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« Weekly Roundup - Week Ending 1/9/11 | Main | Updated: Five year old North Carolina dead from dog bite tragedy »

January 10, 2011



I think intact status is important, especially if an intact male (or males) is present amongst an in estrus bitch. Guarding precious resources is something we have been unable to breed out of dogs...and there is nothing more instinctively worth defending than the ability to mate. That would, by definition, be a causal factor in a dog reacting aggressively to an interloper, like a human. The same would be true for intact bitches with pups or about to give birth - those hormones are telling that dog she needs to a) get ready for nesting and b) get ready to protect your offspring.

As to the claim spaying increases aggression in female dogs - key word is "may". That is not definitive, by any stretch and it is why they use that word. (Note: I am not an advocate of willy-nilly castration.)

Intact status may certainly be a red herring, but it is absolutely a contributing factor in cases when access to desired resources (like mating and protecting young) is denied/interfered by humans.


Marji makes some good points.

I think there are a lot of "factors" that can certainly influence aggression without being "causes".

I don't think being intact makes a dog aggressive. It can certainly be a factor depending on the circumstances.

That was always one of my main arguments against MSN at City Hall. No one in Europe alters anything, and yet we don't see the Europeans and the English wandering around sporting large bandages, stitches, and missing extremeties due to the preponderance of intact dogs. Although, Brent's comments about all the attacks in the UK are giving me pause, LOL.

I have a friend who had a spayed Dobe bitch that had to be put on estrogen when she was nine years old. She was spayed at six months (this was over 20 years ago, when we spayed all of them at six months). This bitch became aggressive toward the younger male Dobe, among other things, and the estrogen solved the problem.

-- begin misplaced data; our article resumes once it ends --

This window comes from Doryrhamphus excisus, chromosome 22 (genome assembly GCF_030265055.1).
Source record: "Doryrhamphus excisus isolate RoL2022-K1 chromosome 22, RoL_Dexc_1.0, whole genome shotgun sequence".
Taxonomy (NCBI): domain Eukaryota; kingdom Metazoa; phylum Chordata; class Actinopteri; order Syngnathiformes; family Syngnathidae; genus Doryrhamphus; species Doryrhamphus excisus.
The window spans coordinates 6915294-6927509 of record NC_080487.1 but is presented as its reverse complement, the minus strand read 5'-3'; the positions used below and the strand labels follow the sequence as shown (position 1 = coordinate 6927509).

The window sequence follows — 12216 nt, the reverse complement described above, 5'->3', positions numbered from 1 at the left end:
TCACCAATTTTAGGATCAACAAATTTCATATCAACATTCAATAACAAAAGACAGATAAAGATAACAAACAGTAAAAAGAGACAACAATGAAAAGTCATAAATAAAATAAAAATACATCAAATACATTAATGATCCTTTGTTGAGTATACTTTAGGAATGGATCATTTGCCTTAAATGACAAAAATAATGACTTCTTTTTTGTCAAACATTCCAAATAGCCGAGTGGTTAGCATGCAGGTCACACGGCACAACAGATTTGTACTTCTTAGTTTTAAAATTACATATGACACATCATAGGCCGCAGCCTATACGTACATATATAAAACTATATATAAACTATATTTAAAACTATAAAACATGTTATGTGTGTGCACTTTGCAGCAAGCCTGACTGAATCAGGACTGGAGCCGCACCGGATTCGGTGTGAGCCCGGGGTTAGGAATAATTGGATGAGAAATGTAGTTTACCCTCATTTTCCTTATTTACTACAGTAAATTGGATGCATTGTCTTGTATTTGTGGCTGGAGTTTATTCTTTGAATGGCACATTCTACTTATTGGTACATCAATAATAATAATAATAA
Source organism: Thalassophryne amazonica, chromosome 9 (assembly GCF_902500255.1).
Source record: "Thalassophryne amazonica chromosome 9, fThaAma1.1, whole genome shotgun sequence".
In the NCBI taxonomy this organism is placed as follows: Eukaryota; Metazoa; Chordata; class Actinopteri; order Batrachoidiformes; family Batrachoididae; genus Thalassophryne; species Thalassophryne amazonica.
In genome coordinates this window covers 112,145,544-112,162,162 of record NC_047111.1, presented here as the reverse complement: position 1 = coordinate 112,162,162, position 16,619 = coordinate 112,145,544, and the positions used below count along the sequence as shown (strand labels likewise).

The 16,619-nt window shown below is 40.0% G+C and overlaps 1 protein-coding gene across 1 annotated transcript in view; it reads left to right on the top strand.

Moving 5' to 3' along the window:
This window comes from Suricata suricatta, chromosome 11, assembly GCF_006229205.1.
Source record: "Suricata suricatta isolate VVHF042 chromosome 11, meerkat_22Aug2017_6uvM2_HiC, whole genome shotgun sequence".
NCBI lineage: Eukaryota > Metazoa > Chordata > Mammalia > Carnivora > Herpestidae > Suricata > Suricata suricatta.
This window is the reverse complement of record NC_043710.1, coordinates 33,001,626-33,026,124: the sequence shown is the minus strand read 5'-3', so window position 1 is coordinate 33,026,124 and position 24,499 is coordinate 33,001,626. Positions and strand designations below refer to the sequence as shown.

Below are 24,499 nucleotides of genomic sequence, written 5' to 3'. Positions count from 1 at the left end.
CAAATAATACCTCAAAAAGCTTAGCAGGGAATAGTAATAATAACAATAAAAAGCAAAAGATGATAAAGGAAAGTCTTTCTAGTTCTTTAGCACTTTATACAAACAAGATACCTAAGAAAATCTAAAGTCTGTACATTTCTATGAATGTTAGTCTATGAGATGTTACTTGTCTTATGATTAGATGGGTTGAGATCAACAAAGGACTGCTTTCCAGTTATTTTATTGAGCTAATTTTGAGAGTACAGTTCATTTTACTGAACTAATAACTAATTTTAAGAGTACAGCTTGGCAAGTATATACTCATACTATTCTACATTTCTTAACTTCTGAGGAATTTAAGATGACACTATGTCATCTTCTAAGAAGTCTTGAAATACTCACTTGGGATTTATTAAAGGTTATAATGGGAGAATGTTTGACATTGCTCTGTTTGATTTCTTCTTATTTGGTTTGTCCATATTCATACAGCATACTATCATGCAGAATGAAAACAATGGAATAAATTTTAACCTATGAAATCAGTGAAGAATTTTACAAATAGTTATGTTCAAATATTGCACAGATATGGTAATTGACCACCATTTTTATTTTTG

Same goes for tethering. I don't think it necessarily causes aggression but it's undeniably a factor in some attacks and bites.

Both of these factors are documented in Karen Delise's book.

When I was a kid everyone tethered their intact dogs and we were rarely bitten.



I agree with a lot of your points -- and yes, there are instances where there is a major attack in which a child interrupts the breeding process or because it got too close to the mother's puppies. These instances are fairly rare, and generally fall under the "where was the parent?" type of attack. Meanwhile, none of the 33 attacks this year fell under either of those scenerios.

So yes, I'll grant you that this could be a conditional factor in such attacks -- I remain unconvinced that it is a causal one. I would be open to it if more information presented itself though.

KMK -- The tethering thing is a little trickier. While the very act of tethering is not really harmful to dogs, having a dog tethered as its sole form of containment usually is (primarily because it leads to lack of socialization because the dog is left to fend for itself, can definitely lead to protection/resource guarding) because the animal is left to fend for itself. This ends up leading to the problems that lead to the attack.